On our stage, we present some of today’s most prominent and fascinating performing artists in works that are distinct for both their creativity and rarity. Our promotion of exceptional classical, modern and contemporary dance in our region through performance, education and outreach, enriches the community as a whole and identifies the Lake Tahoe region as a cultural destination. Our annual world class dance festival deserves to be elevated to a higher standing with greater awareness beyond our loyal fans. The event is currently growing in numbers annually, and increasing awareness of it could serve more local and visiting artists, expose large audiences to thought-provoking works, and create more overall positive growth for the organization, as well as continuing to establish our region as a cultural center.  The festival takes place both at Gatekeeper’s Museum in Tahoe City and at West End Beach at Donner Lake. During the three weeks leading in to the festival, a Young Dancers Workshop engages students from local dance schools in a far more affordable summer program than other out of area offerings.  Our overall goals include presenting the finest level of dance, keeping ticket prices accessible, and raising awareness. We are mindful of not losing our “special sauce” while putting on a great performance, and sharing the powerful effect live performance has on a person’s soul. 

 

EDUCATION AND YOUTH DEVELOPMENT

Provide a Seamless Transition and Year-Round Support to Students through Middle School, High School, and College – $10,000

Aim High for High School

Over the last eight years, we have provided transformative academic classes and enrichment opportunities to keep high potential Tahoe-Truckee students safe, stimulated, and engaged throughout the summer. Our goal is to provide a seamless transition and offer students year-round support as they navigate the path through middle school, high school, and college. We respectfully request funding to help us prepare, nurture and inspire 140 high-potential, under-resourced middle school students at Alder Creek Middle School during Summer 2019. Our program meets the needs of low-income youth by intervening in the summer and during these pivotal middle school years. Our innovative and engaging learning model is uniquely designed to mitigate the summer slide and also help students gain academic ground. In rigorous classes, youth begin to see their potential, work to prepare for the year ahead, look beyond to high school, and learn about the path to college. Students attending our Tahoe-Truckee campus in 2019 will experience a summer that blends challenging academics––including 25 days of math and science (STEM) coursework––with enrichment opportunities, leadership development, and environmental education. All classes and activities are team-taught, with a teacher-student ratio of 1:8, by diverse educators (more than 70% are people of color and 54% are multilingual). 

Helping Adolescent Boys Find their Voices, Express Themselves, and Build Resiliency – $5,000

Positively Rolling

Our enrichment program for middle school boys promotes positive character development and fosters meaningful connections. The program takes a non-traditional approach combining mentorship and skateboard art to help adolescent boys find their voices, express themselves, and learn new skills to deal with life’s challenges. Over the last 5 years, 600 participants have completed the program with an overwhelming positive response. These boys have connected with positive male role models, shared with peers, expressed themselves via artwork, and learned new skills to build resiliency. Boys are 30% more likely to drop-out of school, with girls receiving higher grades than boys at all levels of education. Boys constitute 65% of special-education students, are five times more likely to be labeled as hyperactive, and four times more likely to be diagnosed with ADHD. Boys are also at increased risk for self-destructive behaviors such as poor decision making, truancy, flunking classes, alcohol and drug abuse, sexual promiscuity, violence, bullying, self-harm, and suicidal ideation. This program was born out a creative response from concerned educators and community members to reach out to middle school boys and offer support. The program strives to make authentic connections with middle school boys by creating a fun, open space to articulate their feelings and express themselves in healthy ways.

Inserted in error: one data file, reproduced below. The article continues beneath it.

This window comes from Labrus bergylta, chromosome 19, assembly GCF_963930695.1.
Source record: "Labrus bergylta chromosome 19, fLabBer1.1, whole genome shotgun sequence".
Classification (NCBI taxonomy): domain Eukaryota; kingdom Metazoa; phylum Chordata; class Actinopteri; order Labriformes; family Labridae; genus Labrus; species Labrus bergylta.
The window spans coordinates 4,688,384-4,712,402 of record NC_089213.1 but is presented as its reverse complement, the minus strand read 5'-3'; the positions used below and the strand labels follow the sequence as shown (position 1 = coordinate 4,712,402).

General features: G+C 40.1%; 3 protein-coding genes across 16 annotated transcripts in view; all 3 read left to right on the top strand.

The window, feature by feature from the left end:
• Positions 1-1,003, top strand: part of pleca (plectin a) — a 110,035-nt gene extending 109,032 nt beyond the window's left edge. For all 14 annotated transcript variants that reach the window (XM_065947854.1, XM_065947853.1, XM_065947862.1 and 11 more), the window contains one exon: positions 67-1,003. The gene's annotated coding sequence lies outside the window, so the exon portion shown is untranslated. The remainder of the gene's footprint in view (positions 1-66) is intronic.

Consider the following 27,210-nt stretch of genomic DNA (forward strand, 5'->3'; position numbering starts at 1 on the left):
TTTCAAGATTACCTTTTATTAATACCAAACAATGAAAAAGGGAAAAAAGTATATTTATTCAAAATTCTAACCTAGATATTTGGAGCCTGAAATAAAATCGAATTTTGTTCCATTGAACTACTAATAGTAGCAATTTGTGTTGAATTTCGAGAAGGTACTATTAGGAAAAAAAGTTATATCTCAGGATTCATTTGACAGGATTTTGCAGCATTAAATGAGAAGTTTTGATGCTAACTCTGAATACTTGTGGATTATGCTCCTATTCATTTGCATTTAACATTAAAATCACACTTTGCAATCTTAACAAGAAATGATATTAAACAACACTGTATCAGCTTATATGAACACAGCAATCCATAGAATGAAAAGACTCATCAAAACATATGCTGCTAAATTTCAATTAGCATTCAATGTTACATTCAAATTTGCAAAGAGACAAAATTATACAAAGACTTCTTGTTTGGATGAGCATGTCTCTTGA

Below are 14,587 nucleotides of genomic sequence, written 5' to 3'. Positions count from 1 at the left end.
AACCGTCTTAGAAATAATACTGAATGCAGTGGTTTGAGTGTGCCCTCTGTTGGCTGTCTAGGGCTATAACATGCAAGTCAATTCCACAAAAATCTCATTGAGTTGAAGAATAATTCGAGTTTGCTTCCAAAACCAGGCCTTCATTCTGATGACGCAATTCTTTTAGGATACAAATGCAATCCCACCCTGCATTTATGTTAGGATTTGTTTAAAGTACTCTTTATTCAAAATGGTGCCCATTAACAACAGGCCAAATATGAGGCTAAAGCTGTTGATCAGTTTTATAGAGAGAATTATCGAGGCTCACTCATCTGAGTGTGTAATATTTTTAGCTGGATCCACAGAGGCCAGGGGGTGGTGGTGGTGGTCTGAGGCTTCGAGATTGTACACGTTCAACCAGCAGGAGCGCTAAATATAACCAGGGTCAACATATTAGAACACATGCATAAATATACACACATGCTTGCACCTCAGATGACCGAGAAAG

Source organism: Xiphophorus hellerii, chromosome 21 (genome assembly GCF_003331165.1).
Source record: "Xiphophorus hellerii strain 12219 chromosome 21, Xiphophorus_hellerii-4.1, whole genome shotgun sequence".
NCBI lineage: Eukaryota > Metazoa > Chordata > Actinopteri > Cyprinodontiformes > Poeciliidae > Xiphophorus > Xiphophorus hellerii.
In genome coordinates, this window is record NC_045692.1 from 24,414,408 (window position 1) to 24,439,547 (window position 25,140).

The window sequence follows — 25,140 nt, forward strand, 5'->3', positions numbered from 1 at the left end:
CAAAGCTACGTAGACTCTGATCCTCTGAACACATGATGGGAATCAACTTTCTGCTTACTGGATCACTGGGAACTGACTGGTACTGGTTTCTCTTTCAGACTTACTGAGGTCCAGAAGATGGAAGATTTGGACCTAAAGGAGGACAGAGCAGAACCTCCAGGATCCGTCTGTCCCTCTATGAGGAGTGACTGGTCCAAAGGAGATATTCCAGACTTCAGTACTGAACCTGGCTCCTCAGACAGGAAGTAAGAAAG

ENVIRONMENT, CONSERVATION, RECREATION, ANIMAL WELFARE

Creating Indoor Recreation Spaces for Children in North Lake Tahoe – $10,000

Tahoe City Public Utility District

While other parts of Tahoe-Truckee are served by year-round indoor recreation centers, there are none between Crystal Bay and Emerald Bay on North Lake.  The only children’s indoor play structure in the region is at the Kid Zone Museum in Truckee, and the only indoor rock climbing structures or skate parks are in Truckee and Incline. We know that our region struggles with viable public transportation options which means that many children and young families have to travel long distances to access indoor recreation and educational opportunities, things that are vital in healthy development of young children. We are requesting funding to build a play structure for kids ages 2-6 as part of the Rideout Community Project. Our young families are often asking community leaders to offer a consistent play space for toddlers and young children to play, especially during the winter months where families are challenged with finding easy access to snow-less recreation. Much like a park setting, the indoor playground will offer visitors and residents to the Rideout Community Center a place to let their children play safely while also offering a place around the play structure for parents and caregivers to socialize.  Through the Project, our community can finally offer a unique indoor space for our children to move, explore, and play, especially during Tahoe’s winter months. 

Creating Visionary Spaces Honoring the Legacy of the Pioneer Spirit – $5,000

Sierra State Parks Foundation